Eat like the Japanese – they are on to something.

It is no coincidence that the Japanese have a  very low mortality rate and overall healthier lifestyle. Recent research and scientific articles point this to the Japanese diet, or the official dietary guidelines followed by the Japanese population. I will call it guidelines simply because they do not think of this as a diet per say, they do not restrict anything from their daily food intake. It is all based on portion control, mindful healthy eating and Hara hachi bun me (腹八分目/はらはちぶんめ) which translate into “only eat until you are 80% full”.

The Japanese diet consists of a load full of grains, fish, pork, vegetables and soy. This must be why they live longer, healthier and are leaner. Eating for a purpose other then to satiate hunger sounds mind blowing to us westerners, but trust me, they are on to something very important.



Some of staples that you will need in your kitchen to start include Mirim sweet rice cooking wine used on most broth and stir fry recipes, Nori for garnishing and wrapping, sesame oil and seed, soy sauce, buckwheat, ramen and udon noodles are the most used. You will also want to stock up on short grained rice, fish, pork and a lot of vegetables such as shiitake and shimeji mushrooms, snow peas, spinach, cabbage and scallions.  The base of most Japanese cooking is a hearty broth, so mastering your home made broth skill is a plus.

The Japanese approach to food is very much mindful and natural, this means that they are very conscious of what they put on their plate. Eating a lot of raw ingredients, steaming or boiling over frying, these are the things that will make you healthier and happier on the long haul.

Here are some popular home style Japanese dishes to get you inspired to incorporate some of that oriental flavor to your daily meals. Bonus? Recipes usually contain less ingredients and have shorter prep times, but some ingredients are harder to find and you may need to hit your local Asian market for some specific ones.

Prepare an easy Japanese winter soup with pork broth (store bought, like ready ramen broth works), Mirim, Soy sauce, spinach, noodle and chopped pork. Add some zucchinis, shitaki and snow peas in their for good measure and garnish with scallions. (Advise from the wise: do not use buckwheat noodle, way to strong tasting for soup.) Photo credit: F. Fernandes
Ramen is a Chinese born recipe that quickly became popular throughout Asia, it quickly turned into a mainstream sort of comfort food dish. Very simple to prepare, and once you master the base it is very easy to play around with different ingredients you can add to your bowl. Photo credit:
Udon noodle is traditionally served with a broth (flavor of your choice) with Mirim and Soy Sauce. Since the noodle itself is very hearty, the broth is usually downplayed. Here less is more.  Photo credit: Los Angeles CBS 


There are two variations to this delicious and hearty dish – Yakisoba made with ramen style noodles or YakiUdon made with Udon noodles. It is usally prepared by frying one these noodles with bite size pork, beef or chicken, vegetables (usually cabbage, onion, carrots and brocolli) and flavored with yakisoba sauce. Photo credit:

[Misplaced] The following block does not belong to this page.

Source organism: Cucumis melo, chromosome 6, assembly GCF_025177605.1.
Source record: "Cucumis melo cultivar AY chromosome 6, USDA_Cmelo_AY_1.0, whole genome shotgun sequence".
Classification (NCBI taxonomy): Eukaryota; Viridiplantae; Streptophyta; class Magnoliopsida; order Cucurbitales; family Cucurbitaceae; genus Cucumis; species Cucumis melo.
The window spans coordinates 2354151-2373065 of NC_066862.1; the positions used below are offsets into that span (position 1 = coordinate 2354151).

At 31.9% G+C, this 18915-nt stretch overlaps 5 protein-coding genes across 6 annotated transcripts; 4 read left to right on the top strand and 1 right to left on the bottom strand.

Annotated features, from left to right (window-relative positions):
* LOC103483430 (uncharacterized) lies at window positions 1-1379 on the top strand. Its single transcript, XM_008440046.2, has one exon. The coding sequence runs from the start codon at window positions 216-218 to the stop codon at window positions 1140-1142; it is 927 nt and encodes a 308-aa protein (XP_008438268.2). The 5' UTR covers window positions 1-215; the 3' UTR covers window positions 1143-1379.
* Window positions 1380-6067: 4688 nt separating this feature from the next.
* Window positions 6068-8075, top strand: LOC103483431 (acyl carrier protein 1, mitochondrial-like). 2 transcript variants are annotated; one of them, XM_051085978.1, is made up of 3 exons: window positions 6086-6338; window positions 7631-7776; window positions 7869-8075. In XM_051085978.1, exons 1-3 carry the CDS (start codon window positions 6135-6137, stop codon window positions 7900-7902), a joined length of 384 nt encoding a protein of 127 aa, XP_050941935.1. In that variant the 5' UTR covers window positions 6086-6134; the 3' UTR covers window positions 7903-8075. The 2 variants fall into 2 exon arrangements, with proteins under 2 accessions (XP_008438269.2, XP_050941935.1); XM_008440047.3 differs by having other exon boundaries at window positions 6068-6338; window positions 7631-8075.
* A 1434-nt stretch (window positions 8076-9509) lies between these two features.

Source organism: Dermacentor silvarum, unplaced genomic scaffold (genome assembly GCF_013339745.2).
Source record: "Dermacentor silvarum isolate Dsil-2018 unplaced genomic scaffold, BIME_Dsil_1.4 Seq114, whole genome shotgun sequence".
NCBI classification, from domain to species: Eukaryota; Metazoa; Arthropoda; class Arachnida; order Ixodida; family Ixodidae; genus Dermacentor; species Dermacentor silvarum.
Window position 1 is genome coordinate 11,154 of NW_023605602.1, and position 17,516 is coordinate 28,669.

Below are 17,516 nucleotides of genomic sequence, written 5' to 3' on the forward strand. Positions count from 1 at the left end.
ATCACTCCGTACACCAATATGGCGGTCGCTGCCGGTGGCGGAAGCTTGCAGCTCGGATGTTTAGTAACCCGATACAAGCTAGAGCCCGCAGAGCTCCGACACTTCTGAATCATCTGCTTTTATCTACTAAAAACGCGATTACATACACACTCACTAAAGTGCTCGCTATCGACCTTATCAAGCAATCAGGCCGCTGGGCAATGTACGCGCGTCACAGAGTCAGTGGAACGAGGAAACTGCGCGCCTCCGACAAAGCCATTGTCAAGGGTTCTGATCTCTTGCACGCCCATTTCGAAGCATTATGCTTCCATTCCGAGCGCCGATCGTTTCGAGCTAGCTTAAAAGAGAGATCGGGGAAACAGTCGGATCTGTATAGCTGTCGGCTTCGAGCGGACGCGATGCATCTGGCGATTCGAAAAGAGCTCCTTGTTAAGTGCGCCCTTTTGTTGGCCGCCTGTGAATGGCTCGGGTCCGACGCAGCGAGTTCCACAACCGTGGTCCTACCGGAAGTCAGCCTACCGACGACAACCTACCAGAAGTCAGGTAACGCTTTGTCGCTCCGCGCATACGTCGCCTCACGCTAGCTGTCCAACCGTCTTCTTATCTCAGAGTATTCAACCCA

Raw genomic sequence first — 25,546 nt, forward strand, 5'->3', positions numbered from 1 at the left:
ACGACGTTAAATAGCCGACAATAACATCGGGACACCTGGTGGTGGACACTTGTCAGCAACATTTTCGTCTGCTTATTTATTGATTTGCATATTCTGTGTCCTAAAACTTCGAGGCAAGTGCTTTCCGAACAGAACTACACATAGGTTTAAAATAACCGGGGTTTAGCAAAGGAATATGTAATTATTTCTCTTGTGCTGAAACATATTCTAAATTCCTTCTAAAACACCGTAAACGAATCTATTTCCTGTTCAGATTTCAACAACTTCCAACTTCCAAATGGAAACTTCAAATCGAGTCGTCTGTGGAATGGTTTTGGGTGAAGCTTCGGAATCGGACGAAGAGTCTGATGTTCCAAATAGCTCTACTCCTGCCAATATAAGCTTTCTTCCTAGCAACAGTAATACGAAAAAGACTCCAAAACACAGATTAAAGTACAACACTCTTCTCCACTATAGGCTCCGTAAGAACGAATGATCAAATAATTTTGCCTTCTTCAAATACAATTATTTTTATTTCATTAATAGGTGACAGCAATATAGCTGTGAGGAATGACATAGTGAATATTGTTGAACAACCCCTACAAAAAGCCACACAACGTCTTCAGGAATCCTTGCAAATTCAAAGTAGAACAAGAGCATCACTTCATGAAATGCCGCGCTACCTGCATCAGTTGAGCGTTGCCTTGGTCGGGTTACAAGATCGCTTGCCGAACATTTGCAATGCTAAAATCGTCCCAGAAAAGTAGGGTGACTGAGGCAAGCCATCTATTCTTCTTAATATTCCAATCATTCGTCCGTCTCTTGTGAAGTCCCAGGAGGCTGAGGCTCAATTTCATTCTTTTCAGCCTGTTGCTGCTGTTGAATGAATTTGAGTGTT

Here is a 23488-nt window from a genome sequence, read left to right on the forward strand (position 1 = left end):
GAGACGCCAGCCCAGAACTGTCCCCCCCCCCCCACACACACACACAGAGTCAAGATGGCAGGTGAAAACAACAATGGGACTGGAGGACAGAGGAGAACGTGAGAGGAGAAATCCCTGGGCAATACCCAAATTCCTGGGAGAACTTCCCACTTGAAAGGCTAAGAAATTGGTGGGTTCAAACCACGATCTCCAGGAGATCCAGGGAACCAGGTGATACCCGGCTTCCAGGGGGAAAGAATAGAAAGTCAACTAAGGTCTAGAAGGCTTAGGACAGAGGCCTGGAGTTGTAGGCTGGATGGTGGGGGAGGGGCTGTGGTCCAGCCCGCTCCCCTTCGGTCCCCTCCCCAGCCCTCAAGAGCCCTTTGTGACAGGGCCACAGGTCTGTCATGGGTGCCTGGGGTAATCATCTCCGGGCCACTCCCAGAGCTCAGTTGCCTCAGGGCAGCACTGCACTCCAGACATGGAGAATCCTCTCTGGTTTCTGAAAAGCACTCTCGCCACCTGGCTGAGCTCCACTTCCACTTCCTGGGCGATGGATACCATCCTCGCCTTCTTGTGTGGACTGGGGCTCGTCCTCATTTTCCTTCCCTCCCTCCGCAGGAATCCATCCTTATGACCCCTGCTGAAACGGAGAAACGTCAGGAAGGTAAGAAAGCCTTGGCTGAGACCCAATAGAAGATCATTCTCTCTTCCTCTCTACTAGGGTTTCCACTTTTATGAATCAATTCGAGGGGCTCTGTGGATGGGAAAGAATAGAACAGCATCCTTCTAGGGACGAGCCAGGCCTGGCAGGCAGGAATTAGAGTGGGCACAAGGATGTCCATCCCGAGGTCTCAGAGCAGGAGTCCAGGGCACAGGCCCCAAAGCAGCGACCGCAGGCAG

Short grain rice is an absolute staple inside every Japanese kitchen – and also the base of their diet. It is very common to find it being served for breakfast, lunch or dinner in a variety of ways. You can eat it with raw fish (sushi), make it an elaborated rice bowl, or simple easy to make Poke (this is actually Hawaiian but popular world wide especially Japan – chopped raw fish served over rice). Get real simple and make the famous Onigiri (cute triangle shaped rice balls wrapped in  squares of nori sheet, usually  dipped in soy sauce.)
Everyone loves sushi, and we have Japan to thank for this delicate piece of culinary heaven. You will find a thousand variations of sushi out there to satisfy all tastes – traditional short grain rice cooked with rice vinegar layered with nori and rolled up with raw fish, vegetables and sometimes tropical fruits. Commonly served with sides of pickled ginger, wasabi paste and soy sauce for dipping.
Make it a bowl – simple, tasty and hearty. We love bowls! The base is usually noodles or rice – after that you can build it the way your heart desires. Pictures is a Oyakodon (Japanese chicken and egg rice bowl) Photo:
Okonomiyaki or “grill as you like it” is a tasty sort of Japanese style pancake, made with flour, eggs, shredded cabbage, meat and topped with your choice of condiments from bacon to Japanese mayo (there is such a thing) or simple scallions. Now, I can`t say I have tried this yet – but what I have read so far and seen in pictures, this went to the top of my taste bud`s bucket list. Click on the photo credit link for recipe. Photo credit:


Temakizushi is a hand rolled DYI sushi very common in Japanese restaurants and kitchen. It’s  small portion and easy to make build your own nature make the temakizushi a perfect weeknight meal. It quickly become very popular in other western countries such as Brazil, this is not so in America, it is not very uncommon to find this deconstructed sushi in U.S Japanese restaurants. With this dish, you are free to mix and match ingredients as you please. Photo credit: World Nomad



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